15 Quirky Winter Sports to Try This Season
If snowboarding makes you yawn and skiing seems positively humdrum, maybe it’s time to shake up your winter activities. Here are 15 quirky sports to add to your cold weather to-do list this year.
1. Ski Ballet
Popular in the ‘70s, ski ballet (also known as acroski) took the already challenging sport of skiing and asked athletes to add flips, rolls, jumps, and graceful arm movements—all set to music, of course.
2. Horse Skijoring
Skijor is a sport in and of itself; it’s what happens whenever a Nordic skier is pulled by something else, whether that’s a snowmobile or a sled dog. But add in a horse, and you’ve really got something special. Equines have so much horsepower (naturally) that skiers can achieve incredibly high speeds, enabling them to pull off stunts like a 56-foot long jump (the skier, not the horse).
3. Snow Polo
Since you’ve got the horses out for skijoring anyway, why not grab a couple of polo mallets? The first official snow polo match happened in 1985 in Switzerland—and just to up the ante, the game was played on a frozen lake. Today, polar polo is played in frigid countries all over the world.
4. Snow Kayaking
Just because there’s snow on the ground doesn’t mean your kayak has to be relegated to the rafters of your garage. Snow kayaking is almost like extreme sledding—participants wax up their crafts and fly down a steep hill, using the paddle to steer just like they would in a body of water.
5. Shovel Racing
You may have seen kids riding shovels down snowy slopes in old Christmas movies, but the sport is certainly not a thing of the past. For more than 30 years, people have gathered in New Mexico annually for championship shovel riding, a competition where grown men and women grease up metal shovels and ride them down ski slopes at 70 miles per hour.
6. Wok Racing
If shovels are too traditional for you, there’s always wok racing. Even ex-Olympic champions line up for the chance to plop their posteriors into a food-grade metal wok and careen down ice chutes similar to the ones used for the luge.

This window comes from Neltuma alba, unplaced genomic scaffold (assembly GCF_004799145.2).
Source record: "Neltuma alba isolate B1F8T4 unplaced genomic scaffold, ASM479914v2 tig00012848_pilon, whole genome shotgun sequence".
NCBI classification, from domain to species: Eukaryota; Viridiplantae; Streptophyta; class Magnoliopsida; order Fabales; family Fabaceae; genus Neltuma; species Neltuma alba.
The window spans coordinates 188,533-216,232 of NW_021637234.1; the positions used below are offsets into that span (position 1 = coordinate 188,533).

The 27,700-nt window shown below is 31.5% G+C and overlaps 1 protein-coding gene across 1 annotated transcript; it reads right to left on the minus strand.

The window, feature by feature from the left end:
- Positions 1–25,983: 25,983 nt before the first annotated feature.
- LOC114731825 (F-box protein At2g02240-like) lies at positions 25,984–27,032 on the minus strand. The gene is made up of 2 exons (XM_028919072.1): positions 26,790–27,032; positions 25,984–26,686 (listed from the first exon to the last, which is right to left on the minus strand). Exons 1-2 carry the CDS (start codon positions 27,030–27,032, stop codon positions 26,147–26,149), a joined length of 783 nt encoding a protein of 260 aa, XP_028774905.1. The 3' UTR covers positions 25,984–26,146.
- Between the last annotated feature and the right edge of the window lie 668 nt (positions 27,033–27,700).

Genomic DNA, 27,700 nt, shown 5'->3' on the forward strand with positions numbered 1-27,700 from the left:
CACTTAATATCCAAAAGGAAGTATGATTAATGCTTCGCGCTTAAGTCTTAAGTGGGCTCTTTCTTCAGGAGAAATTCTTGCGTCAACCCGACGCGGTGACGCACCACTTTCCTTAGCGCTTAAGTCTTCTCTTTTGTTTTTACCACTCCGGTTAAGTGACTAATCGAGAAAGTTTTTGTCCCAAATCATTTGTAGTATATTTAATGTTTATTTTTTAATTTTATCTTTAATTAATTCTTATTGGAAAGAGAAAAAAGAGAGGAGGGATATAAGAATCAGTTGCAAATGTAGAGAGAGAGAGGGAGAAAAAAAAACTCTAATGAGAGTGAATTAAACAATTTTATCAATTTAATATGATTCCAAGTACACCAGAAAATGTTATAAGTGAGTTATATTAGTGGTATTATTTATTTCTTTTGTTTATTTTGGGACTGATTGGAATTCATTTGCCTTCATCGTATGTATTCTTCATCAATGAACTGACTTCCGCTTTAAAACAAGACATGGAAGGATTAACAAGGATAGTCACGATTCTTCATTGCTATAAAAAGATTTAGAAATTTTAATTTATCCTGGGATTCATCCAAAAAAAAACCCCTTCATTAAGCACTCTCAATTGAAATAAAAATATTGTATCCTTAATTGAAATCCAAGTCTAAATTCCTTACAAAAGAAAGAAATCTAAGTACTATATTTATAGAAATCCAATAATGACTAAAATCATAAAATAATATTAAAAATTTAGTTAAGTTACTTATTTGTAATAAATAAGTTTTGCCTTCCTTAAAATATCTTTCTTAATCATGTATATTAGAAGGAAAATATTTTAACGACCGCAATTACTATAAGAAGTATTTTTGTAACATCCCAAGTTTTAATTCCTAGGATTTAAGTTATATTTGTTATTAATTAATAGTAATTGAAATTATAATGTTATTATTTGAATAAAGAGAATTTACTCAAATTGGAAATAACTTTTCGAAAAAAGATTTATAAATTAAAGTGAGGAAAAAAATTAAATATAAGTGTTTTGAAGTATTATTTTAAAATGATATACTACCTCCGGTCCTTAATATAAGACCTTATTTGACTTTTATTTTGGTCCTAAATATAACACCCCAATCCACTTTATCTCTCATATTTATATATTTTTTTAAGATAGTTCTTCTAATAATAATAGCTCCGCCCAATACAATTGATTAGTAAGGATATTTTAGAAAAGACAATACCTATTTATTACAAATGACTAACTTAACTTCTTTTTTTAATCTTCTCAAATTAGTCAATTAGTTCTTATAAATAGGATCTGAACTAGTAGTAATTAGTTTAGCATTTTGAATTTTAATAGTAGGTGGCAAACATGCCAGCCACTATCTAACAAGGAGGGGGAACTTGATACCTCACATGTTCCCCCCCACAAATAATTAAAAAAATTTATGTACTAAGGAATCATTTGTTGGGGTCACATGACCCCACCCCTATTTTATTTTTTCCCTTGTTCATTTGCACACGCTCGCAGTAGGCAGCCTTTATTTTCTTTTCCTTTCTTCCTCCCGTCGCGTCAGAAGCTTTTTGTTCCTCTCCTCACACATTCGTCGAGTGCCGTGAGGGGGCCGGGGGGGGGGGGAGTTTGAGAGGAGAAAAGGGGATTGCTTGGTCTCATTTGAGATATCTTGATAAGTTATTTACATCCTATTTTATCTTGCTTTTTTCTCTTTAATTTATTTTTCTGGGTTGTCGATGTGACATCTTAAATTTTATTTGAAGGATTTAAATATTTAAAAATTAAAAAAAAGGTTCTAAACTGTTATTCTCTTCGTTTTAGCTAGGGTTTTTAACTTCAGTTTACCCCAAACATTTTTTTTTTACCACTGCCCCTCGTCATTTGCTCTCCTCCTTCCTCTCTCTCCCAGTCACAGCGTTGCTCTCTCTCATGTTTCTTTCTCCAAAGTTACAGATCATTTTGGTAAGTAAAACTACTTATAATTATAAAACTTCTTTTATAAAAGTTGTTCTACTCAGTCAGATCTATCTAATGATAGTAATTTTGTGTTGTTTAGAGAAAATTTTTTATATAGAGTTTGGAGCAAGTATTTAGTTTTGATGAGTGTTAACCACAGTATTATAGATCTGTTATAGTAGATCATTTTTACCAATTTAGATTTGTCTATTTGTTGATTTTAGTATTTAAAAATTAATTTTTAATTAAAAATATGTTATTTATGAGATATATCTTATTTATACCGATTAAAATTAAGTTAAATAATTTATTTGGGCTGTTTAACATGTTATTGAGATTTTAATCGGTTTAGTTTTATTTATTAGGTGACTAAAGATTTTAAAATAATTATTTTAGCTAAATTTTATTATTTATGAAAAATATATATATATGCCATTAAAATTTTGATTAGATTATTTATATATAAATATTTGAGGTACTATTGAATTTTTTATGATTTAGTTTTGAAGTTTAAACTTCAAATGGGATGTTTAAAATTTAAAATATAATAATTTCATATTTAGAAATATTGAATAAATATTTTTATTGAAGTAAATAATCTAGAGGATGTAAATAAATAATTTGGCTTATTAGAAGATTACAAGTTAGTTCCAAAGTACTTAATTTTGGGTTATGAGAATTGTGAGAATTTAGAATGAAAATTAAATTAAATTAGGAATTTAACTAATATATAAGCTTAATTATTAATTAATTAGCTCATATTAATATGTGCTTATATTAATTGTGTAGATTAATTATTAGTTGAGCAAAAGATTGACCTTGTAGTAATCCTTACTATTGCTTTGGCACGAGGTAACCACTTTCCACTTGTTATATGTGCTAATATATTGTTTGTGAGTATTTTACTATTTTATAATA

7. Ice Yachting
You won’t find any swimsuit-clad socialites sunning themselves on the deck here. Very popular in the Netherlands and the Gulf of Finland, ice yachting is a cross between wind surfing and traditional sailing. Sailors use techniques that are similar to those used in sailing, but runners on the bottom of the boat operate like ice skate blades to grip the frozen surface.
8. Speed Flying
At some point, skydivers and paraglider pilots got together and decided that they needed a new adrenaline rush. They combined their sports, threw a pair of skis into the mix, and came up with speed flying. The skier wears a skydiving-like parachute and controls his or her descent down the mountain by moving the skis.
9. Kite Skiing
Slightly less terrifying than speed flying, kite skiing can trace its roots all the way back to World War II when paratroopers had to deliver supplies to peers in the Alps. Skiers hold onto a large kite and use wind power to propel themselves. Most of the time they stay grounded, but speed flyers occasionally try to catch some air.
10. Snow Scooting
Love snowboarding? Enjoy mountain biking? Now you can do both at the same time. A snow scooter is a slim snowboard with handlebars attached to the front, so riders can steer like they are guiding a bike.
If you like the idea of snow scooting but need more than just handlebars, check out skibob. It’s essentially a bicycle frame attached to skis, and it’s a great winter sport for anyone who’s had knee problems.
12. Shark Ice Fishing
Anyone can go ice fishing for walleye or perch, but it takes an extreme sportsman to face frigid waters for a shark. Weighing more than a thousand pounds and measuring up to 21 feet, Somniosus microcephalus (Greenland shark) is sure to pose a new challenge for even the most experienced fisherman.
13. Snow Tubing
Just like tubing on a lake, the only athletic prowess this winter activity requires is a good grip. Not unlike sledding (or bull riding), the main goal is just to hold on—in this case, to an inner tube—as you’re propelled down a hill.
14. Ice Karting
Most of us try to avoid ice when we’re behind the wheel, but that would take all the fun out of ice karting, where the entire track has been frozen to keep drivers on their toes. Some of the karts are modified with spiked tires to provide extra grip.
Another mash-up of sports, bandy has elements of soccer, American football, hockey, and field hockey. Though it’s popular overseas—there are more than a million players in Russia—there’s only one bandy rink in the U.S. It’s in Minnesota, of course.